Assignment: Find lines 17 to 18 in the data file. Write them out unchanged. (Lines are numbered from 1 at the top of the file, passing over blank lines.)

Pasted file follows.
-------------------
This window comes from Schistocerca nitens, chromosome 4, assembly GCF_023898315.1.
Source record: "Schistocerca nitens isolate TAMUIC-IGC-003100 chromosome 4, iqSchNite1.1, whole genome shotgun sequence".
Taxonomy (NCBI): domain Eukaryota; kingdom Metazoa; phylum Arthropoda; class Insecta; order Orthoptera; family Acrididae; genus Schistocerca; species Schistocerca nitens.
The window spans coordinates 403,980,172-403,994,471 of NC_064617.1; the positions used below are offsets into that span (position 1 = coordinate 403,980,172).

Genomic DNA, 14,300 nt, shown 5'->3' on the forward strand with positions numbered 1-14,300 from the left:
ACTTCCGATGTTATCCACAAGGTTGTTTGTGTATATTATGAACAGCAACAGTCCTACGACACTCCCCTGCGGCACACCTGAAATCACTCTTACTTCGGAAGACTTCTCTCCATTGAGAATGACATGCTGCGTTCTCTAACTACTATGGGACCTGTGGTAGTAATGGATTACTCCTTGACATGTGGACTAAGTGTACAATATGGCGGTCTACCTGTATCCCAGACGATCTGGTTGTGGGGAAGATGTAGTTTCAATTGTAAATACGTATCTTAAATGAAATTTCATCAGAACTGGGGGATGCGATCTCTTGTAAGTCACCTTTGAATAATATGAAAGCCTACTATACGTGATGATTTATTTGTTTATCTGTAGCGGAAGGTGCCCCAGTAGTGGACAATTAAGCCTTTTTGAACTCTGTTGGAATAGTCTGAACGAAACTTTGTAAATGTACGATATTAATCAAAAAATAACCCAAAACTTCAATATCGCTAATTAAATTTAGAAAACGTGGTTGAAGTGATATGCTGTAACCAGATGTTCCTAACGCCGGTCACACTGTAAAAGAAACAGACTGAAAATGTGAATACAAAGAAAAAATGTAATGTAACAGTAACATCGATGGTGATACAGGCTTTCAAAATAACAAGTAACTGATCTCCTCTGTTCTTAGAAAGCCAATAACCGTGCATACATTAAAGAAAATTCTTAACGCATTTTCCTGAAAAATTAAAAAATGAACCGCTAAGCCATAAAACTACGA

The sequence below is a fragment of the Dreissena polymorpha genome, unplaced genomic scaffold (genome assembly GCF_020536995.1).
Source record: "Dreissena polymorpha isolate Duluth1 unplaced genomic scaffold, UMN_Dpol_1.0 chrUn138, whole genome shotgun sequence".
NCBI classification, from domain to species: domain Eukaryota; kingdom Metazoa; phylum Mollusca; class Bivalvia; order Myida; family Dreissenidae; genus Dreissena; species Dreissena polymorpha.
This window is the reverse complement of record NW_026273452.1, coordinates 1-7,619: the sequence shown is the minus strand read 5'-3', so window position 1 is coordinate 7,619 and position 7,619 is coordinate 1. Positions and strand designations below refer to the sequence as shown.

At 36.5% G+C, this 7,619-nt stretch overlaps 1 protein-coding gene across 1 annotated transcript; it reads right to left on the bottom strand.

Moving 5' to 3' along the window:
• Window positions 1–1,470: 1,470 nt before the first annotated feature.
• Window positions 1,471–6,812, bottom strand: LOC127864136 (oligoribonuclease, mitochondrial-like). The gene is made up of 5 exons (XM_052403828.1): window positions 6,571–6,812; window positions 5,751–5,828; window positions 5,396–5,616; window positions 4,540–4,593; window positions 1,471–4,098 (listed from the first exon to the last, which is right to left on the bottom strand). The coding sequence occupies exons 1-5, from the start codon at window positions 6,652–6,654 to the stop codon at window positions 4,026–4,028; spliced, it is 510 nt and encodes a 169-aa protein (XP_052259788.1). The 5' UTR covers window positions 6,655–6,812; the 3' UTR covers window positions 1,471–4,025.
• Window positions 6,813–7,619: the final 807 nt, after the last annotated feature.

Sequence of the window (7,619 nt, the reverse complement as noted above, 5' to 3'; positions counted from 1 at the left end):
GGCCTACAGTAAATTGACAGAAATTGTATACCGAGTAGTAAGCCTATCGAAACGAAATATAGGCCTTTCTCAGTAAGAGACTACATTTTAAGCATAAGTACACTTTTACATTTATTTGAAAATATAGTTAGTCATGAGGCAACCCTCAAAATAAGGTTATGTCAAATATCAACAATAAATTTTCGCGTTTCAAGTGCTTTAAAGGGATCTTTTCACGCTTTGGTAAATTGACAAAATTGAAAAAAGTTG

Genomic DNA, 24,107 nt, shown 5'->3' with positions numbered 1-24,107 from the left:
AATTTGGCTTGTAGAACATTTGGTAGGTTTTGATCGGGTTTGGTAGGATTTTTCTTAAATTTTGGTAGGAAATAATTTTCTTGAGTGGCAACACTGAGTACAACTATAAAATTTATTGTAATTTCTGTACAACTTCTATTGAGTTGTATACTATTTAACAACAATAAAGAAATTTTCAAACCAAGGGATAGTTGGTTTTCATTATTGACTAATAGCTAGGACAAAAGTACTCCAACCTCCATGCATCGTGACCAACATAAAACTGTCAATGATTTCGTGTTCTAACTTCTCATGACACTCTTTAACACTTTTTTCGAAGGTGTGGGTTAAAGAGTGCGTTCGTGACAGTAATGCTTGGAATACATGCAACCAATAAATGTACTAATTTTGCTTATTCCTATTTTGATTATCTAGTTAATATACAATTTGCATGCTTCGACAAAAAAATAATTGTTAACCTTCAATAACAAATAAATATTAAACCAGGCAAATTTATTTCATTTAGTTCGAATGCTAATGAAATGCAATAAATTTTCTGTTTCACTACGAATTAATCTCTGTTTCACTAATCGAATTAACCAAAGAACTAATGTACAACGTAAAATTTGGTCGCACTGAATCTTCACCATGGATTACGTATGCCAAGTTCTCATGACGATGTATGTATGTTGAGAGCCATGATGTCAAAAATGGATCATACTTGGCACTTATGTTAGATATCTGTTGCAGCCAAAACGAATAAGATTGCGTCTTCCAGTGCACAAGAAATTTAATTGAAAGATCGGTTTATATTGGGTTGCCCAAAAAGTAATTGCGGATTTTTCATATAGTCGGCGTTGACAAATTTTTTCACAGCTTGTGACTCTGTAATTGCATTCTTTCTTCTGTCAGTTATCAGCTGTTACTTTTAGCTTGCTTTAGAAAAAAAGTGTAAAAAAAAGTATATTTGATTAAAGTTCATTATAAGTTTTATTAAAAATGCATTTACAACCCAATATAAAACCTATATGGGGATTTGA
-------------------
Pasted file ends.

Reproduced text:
GGCCTACAGTAAATTGACAGAAATTGTATACCGAGTAGTAAGCCTATCGAAACGAAATATAGGCCTTTCTCAGTAAGAGACTACATTTTAAGCATAAGTACACTTTTACATTTATTTGAAAATATAGTTAGTCATGAGGCAACCCTCAAAATAAGGTTATGTCAAATATCAACAATAAATTTTCGCGTTTCAAGTGCTTTAAAGGGATCTTTTCACGCTTTGGTAAATTGACAAAATTGAAAAAAGTTG

Genomic DNA, 24,107 nt, shown 5'->3' with positions numbered 1-24,107 from the left: